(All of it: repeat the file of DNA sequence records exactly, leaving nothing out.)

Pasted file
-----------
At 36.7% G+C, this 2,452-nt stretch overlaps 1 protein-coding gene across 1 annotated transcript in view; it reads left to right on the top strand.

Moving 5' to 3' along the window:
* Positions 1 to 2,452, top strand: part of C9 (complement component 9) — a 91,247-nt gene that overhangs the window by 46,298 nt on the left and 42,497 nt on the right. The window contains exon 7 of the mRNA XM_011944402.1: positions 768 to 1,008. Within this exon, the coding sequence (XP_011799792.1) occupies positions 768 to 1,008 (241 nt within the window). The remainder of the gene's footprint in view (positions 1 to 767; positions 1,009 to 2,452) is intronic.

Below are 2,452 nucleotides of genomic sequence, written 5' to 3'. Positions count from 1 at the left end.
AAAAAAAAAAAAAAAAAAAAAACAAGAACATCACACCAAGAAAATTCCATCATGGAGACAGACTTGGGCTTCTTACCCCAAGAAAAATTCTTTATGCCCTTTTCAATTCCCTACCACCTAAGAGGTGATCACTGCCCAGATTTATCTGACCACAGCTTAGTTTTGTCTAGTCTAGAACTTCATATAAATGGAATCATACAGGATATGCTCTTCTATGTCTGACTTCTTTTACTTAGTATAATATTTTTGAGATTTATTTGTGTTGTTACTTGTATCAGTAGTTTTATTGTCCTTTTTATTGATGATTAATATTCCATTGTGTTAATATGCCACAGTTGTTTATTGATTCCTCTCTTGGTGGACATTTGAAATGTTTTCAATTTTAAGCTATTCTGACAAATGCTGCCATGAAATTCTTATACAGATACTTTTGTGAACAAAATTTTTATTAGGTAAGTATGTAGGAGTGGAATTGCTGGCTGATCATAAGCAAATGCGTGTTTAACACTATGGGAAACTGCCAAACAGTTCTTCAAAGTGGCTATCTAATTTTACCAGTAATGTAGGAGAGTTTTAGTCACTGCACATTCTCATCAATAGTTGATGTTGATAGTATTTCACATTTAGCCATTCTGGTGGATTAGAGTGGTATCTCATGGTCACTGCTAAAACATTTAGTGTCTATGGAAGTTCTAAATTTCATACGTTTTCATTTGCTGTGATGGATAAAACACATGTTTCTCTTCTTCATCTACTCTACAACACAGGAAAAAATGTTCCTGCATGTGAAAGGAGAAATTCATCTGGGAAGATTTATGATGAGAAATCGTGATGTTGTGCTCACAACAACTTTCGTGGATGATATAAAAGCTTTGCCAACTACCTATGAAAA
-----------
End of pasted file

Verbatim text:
At 36.7% G+C, this 2,452-nt stretch overlaps 1 protein-coding gene across 1 annotated transcript in view; it reads left to right on the top strand.

Moving 5' to 3' along the window:
* Positions 1 to 2,452, top strand: part of C9 (complement component 9) — a 91,247-nt gene that overhangs the window by 46,298 nt on the left and 42,497 nt on the right. The window contains exon 7 of the mRNA XM_011944402.1: positions 768 to 1,008. Within this exon, the coding sequence (XP_011799792.1) occupies positions 768 to 1,008 (241 nt within the window). The remainder of the gene's footprint in view (positions 1 to 767; positions 1,009 to 2,452) is intronic.

Below are 2,452 nucleotides of genomic sequence, written 5' to 3'. Positions count from 1 at the left end.
AAAAAAAAAAAAAAAAAAAAAACAAGAACATCACACCAAGAAAATTCCATCATGGAGACAGACTTGGGCTTCTTACCCCAAGAAAAATTCTTTATGCCCTTTTCAATTCCCTACCACCTAAGAGGTGATCACTGCCCAGATTTATCTGACCACAGCTTAGTTTTGTCTAGTCTAGAACTTCATATAAATGGAATCATACAGGATATGCTCTTCTATGTCTGACTTCTTTTACTTAGTATAATATTTTTGAGATTTATTTGTGTTGTTACTTGTATCAGTAGTTTTATTGTCCTTTTTATTGATGATTAATATTCCATTGTGTTAATATGCCACAGTTGTTTATTGATTCCTCTCTTGGTGGACATTTGAAATGTTTTCAATTTTAAGCTATTCTGACAAATGCTGCCATGAAATTCTTATACAGATACTTTTGTGAACAAAATTTTTATTAGGTAAGTATGTAGGAGTGGAATTGCTGGCTGATCATAAGCAAATGCGTGTTTAACACTATGGGAAACTGCCAAACAGTTCTTCAAAGTGGCTATCTAATTTTACCAGTAATGTAGGAGAGTTTTAGTCACTGCACATTCTCATCAATAGTTGATGTTGATAGTATTTCACATTTAGCCATTCTGGTGGATTAGAGTGGTATCTCATGGTCACTGCTAAAACATTTAGTGTCTATGGAAGTTCTAAATTTCATACGTTTTCATTTGCTGTGATGGATAAAACACATGTTTCTCTTCTTCATCTACTCTACAACACAGGAAAAAATGTTCCTGCATGTGAAAGGAGAAATTCATCTGGGAAGATTTATGATGAGAAATCGTGATGTTGTGCTCACAACAACTTTCGTGGATGATATAAAAGCTTTGCCAACTACCTATGAAAA